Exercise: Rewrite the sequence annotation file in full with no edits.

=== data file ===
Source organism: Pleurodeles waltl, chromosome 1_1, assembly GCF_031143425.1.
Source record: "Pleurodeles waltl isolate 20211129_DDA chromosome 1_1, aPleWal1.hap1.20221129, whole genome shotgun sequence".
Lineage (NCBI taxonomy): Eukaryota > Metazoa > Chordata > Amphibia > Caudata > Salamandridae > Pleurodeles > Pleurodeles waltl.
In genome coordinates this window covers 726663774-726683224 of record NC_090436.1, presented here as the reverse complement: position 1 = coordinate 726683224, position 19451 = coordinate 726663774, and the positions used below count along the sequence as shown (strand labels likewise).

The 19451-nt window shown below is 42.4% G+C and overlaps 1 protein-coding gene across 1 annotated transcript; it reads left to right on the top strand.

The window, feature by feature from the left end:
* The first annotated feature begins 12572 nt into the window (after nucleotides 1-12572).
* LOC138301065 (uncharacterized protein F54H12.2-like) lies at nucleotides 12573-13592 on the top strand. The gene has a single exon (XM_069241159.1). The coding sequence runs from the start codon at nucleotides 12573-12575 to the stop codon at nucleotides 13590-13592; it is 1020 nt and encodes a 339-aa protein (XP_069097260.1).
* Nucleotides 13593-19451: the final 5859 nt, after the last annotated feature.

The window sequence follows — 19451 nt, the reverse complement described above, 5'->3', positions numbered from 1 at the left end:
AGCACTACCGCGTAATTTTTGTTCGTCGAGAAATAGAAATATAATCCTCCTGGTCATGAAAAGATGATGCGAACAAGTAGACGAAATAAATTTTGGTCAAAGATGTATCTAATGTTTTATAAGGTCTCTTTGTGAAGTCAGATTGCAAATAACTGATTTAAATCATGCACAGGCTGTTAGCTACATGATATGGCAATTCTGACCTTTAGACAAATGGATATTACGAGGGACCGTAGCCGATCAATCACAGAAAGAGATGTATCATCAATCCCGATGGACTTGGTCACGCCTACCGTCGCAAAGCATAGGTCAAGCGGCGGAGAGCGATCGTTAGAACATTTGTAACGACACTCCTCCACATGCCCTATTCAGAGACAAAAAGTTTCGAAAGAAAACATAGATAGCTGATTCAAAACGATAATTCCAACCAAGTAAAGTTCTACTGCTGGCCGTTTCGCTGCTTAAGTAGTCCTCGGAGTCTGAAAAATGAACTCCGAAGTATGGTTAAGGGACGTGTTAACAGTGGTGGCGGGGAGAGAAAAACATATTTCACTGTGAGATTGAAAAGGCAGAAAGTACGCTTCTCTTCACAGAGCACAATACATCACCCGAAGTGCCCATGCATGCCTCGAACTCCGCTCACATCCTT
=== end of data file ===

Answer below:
Source organism: Pleurodeles waltl, chromosome 1_1, assembly GCF_031143425.1.
Source record: "Pleurodeles waltl isolate 20211129_DDA chromosome 1_1, aPleWal1.hap1.20221129, whole genome shotgun sequence".
Lineage (NCBI taxonomy): Eukaryota > Metazoa > Chordata > Amphibia > Caudata > Salamandridae > Pleurodeles > Pleurodeles waltl.
In genome coordinates this window covers 726663774-726683224 of record NC_090436.1, presented here as the reverse complement: position 1 = coordinate 726683224, position 19451 = coordinate 726663774, and the positions used below count along the sequence as shown (strand labels likewise).

The 19451-nt window shown below is 42.4% G+C and overlaps 1 protein-coding gene across 1 annotated transcript; it reads left to right on the top strand.

The window, feature by feature from the left end:
* The first annotated feature begins 12572 nt into the window (after nucleotides 1-12572).
* LOC138301065 (uncharacterized protein F54H12.2-like) lies at nucleotides 12573-13592 on the top strand. The gene has a single exon (XM_069241159.1). The coding sequence runs from the start codon at nucleotides 12573-12575 to the stop codon at nucleotides 13590-13592; it is 1020 nt and encodes a 339-aa protein (XP_069097260.1).
* Nucleotides 13593-19451: the final 5859 nt, after the last annotated feature.

The window sequence follows — 19451 nt, the reverse complement described above, 5'->3', positions numbered from 1 at the left end:
AGCACTACCGCGTAATTTTTGTTCGTCGAGAAATAGAAATATAATCCTCCTGGTCATGAAAAGATGATGCGAACAAGTAGACGAAATAAATTTTGGTCAAAGATGTATCTAATGTTTTATAAGGTCTCTTTGTGAAGTCAGATTGCAAATAACTGATTTAAATCATGCACAGGCTGTTAGCTACATGATATGGCAATTCTGACCTTTAGACAAATGGATATTACGAGGGACCGTAGCCGATCAATCACAGAAAGAGATGTATCATCAATCCCGATGGACTTGGTCACGCCTACCGTCGCAAAGCATAGGTCAAGCGGCGGAGAGCGATCGTTAGAACATTTGTAACGACACTCCTCCACATGCCCTATTCAGAGACAAAAAGTTTCGAAAGAAAACATAGATAGCTGATTCAAAACGATAATTCCAACCAAGTAAAGTTCTACTGCTGGCCGTTTCGCTGCTTAAGTAGTCCTCGGAGTCTGAAAAATGAACTCCGAAGTATGGTTAAGGGACGTGTTAACAGTGGTGGCGGGGAGAGAAAAACATATTTCACTGTGAGATTGAAAAGGCAGAAAGTACGCTTCTCTTCACAGAGCACAATACATCACCCGAAGTGCCCATGCATGCCTCGAACTCCGCTCACATCCTT